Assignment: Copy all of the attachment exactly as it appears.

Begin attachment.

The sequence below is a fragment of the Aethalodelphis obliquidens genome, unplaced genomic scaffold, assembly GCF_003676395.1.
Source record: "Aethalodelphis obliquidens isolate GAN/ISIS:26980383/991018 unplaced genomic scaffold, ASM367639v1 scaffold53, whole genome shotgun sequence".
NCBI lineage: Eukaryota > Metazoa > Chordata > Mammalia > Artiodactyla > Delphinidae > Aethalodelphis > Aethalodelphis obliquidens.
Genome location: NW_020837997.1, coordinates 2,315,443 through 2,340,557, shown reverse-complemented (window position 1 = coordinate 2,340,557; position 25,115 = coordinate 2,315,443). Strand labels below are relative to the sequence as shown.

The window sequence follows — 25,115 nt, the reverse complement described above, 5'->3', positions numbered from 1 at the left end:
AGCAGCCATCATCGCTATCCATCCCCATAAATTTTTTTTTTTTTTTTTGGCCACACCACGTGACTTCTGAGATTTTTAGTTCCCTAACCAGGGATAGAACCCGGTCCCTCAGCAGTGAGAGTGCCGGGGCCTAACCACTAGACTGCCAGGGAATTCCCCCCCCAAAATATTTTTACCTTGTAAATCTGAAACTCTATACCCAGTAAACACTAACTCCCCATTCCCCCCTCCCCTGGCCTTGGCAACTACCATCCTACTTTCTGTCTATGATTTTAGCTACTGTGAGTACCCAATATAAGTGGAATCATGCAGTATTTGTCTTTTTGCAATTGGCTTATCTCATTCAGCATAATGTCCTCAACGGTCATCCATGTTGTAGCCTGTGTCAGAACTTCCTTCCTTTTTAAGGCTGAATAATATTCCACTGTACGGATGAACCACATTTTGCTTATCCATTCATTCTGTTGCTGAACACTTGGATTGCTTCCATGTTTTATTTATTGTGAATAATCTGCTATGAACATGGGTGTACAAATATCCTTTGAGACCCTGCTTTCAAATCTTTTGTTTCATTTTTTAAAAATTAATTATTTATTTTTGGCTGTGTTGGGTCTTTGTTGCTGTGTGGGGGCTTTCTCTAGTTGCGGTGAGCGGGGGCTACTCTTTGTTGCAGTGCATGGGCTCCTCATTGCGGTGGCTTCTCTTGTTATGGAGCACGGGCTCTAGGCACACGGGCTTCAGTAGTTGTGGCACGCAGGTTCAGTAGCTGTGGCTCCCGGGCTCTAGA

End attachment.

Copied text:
The sequence below is a fragment of the Aethalodelphis obliquidens genome, unplaced genomic scaffold, assembly GCF_003676395.1.
Source record: "Aethalodelphis obliquidens isolate GAN/ISIS:26980383/991018 unplaced genomic scaffold, ASM367639v1 scaffold53, whole genome shotgun sequence".
NCBI lineage: Eukaryota > Metazoa > Chordata > Mammalia > Artiodactyla > Delphinidae > Aethalodelphis > Aethalodelphis obliquidens.
Genome location: NW_020837997.1, coordinates 2,315,443 through 2,340,557, shown reverse-complemented (window position 1 = coordinate 2,340,557; position 25,115 = coordinate 2,315,443). Strand labels below are relative to the sequence as shown.

The window sequence follows — 25,115 nt, the reverse complement described above, 5'->3', positions numbered from 1 at the left end:
AGCAGCCATCATCGCTATCCATCCCCATAAATTTTTTTTTTTTTTTTTGGCCACACCACGTGACTTCTGAGATTTTTAGTTCCCTAACCAGGGATAGAACCCGGTCCCTCAGCAGTGAGAGTGCCGGGGCCTAACCACTAGACTGCCAGGGAATTCCCCCCCCAAAATATTTTTACCTTGTAAATCTGAAACTCTATACCCAGTAAACACTAACTCCCCATTCCCCCCTCCCCTGGCCTTGGCAACTACCATCCTACTTTCTGTCTATGATTTTAGCTACTGTGAGTACCCAATATAAGTGGAATCATGCAGTATTTGTCTTTTTGCAATTGGCTTATCTCATTCAGCATAATGTCCTCAACGGTCATCCATGTTGTAGCCTGTGTCAGAACTTCCTTCCTTTTTAAGGCTGAATAATATTCCACTGTACGGATGAACCACATTTTGCTTATCCATTCATTCTGTTGCTGAACACTTGGATTGCTTCCATGTTTTATTTATTGTGAATAATCTGCTATGAACATGGGTGTACAAATATCCTTTGAGACCCTGCTTTCAAATCTTTTGTTTCATTTTTTAAAAATTAATTATTTATTTTTGGCTGTGTTGGGTCTTTGTTGCTGTGTGGGGGCTTTCTCTAGTTGCGGTGAGCGGGGGCTACTCTTTGTTGCAGTGCATGGGCTCCTCATTGCGGTGGCTTCTCTTGTTATGGAGCACGGGCTCTAGGCACACGGGCTTCAGTAGTTGTGGCACGCAGGTTCAGTAGCTGTGGCTCCCGGGCTCTAGA